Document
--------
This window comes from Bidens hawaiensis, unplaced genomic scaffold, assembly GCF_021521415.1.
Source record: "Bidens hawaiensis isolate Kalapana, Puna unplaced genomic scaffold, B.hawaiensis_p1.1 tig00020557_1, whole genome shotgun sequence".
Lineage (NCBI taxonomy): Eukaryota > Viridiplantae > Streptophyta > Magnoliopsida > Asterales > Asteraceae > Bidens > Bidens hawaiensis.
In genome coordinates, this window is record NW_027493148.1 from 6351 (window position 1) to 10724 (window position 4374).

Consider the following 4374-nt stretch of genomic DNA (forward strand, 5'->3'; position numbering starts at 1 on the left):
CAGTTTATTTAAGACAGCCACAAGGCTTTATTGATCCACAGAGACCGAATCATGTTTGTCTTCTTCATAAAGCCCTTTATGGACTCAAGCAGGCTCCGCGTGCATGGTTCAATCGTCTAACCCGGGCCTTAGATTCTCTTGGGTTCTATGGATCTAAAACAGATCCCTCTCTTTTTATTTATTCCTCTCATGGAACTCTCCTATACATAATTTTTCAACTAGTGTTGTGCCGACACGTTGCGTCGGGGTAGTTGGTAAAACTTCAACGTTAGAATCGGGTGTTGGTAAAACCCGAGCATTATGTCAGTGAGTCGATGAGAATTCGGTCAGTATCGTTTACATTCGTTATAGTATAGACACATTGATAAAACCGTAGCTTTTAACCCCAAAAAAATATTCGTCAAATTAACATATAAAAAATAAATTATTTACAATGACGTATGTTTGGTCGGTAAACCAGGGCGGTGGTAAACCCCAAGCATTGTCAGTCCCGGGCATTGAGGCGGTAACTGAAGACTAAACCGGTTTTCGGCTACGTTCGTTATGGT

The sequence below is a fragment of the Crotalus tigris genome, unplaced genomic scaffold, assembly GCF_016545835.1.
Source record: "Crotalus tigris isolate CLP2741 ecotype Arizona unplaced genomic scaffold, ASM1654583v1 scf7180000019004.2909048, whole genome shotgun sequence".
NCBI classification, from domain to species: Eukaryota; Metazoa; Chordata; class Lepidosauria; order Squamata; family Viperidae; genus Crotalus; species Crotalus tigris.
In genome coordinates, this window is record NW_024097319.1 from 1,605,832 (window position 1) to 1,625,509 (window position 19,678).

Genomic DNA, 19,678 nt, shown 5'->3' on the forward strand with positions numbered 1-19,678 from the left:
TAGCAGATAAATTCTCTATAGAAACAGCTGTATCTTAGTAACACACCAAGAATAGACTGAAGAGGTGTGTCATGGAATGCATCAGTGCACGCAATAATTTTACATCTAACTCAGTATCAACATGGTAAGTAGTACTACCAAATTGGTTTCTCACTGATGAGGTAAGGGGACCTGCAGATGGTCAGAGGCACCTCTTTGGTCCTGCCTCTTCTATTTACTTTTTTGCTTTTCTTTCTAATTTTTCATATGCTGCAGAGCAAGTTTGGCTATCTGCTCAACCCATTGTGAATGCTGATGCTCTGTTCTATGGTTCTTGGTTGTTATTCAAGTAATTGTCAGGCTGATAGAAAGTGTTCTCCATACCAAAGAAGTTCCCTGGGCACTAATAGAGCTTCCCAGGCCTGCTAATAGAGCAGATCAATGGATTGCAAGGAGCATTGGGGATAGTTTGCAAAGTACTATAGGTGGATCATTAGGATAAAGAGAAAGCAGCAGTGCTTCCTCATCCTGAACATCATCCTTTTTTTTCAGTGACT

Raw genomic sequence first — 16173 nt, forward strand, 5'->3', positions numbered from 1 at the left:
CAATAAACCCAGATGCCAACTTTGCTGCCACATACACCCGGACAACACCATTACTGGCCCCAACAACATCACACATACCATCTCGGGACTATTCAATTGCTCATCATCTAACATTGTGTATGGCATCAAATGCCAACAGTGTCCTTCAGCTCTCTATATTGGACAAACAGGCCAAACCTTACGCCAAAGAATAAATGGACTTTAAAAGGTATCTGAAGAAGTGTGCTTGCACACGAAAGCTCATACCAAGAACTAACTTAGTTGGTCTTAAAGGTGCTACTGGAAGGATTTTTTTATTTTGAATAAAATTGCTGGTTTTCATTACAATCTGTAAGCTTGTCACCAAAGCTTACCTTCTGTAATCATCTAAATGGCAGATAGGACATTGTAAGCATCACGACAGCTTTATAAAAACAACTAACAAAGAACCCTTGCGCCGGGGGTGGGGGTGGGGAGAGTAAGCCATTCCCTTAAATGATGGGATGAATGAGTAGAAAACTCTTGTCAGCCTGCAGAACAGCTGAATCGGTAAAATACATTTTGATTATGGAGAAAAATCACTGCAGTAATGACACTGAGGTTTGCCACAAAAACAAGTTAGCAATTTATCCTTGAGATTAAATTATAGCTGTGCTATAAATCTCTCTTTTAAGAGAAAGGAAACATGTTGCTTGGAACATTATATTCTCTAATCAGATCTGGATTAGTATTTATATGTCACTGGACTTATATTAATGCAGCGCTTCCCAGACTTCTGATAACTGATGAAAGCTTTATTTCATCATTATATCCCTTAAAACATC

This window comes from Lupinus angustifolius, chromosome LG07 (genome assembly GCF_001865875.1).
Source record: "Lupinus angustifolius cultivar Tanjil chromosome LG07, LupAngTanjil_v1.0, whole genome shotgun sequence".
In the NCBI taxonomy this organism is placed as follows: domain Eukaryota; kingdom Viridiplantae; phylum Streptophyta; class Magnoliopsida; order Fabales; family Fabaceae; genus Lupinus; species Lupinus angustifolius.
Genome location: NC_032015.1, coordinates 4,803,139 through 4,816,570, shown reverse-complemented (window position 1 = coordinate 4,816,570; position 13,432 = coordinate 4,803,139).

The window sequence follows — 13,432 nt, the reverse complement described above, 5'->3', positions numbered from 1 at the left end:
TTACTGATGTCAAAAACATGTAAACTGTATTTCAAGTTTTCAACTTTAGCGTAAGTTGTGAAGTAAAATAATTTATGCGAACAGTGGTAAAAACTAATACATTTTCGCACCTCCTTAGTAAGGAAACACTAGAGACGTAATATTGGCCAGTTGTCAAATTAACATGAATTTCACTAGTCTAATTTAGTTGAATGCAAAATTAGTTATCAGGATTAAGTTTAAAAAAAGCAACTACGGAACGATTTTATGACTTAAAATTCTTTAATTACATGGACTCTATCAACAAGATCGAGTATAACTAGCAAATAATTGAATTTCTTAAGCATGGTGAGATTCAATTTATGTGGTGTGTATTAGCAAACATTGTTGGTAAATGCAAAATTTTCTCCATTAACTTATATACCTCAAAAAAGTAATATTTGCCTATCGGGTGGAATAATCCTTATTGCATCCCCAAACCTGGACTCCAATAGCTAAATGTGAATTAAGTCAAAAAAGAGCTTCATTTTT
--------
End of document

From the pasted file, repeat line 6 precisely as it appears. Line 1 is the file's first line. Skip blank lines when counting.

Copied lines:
CAGTTTATTTAAGACAGCCACAAGGCTTTATTGATCCACAGAGACCGAATCATGTTTGTCTTCTTCATAAAGCCCTTTATGGACTCAAGCAGGCTCCGCGTGCATGGTTCAATCGTCTAACCCGGGCCTTAGATTCTCTTGGGTTCTATGGATCTAAAACAGATCCCTCTCTTTTTATTTATTCCTCTCATGGAACTCTCCTATACATAATTTTTCAACTAGTGTTGTGCCGACACGTTGCGTCGGGGTAGTTGGTAAAACTTCAACGTTAGAATCGGGTGTTGGTAAAACCCGAGCATTATGTCAGTGAGTCGATGAGAATTCGGTCAGTATCGTTTACATTCGTTATAGTATAGACACATTGATAAAACCGTAGCTTTTAACCCCAAAAAAATATTCGTCAAATTAACATATAAAAAATAAATTATTTACAATGACGTATGTTTGGTCGGTAAACCAGGGCGGTGGTAAACCCCAAGCATTGTCAGTCCCGGGCATTGAGGCGGTAACTGAAGACTAAACCGGTTTTCGGCTACGTTCGTTATGGT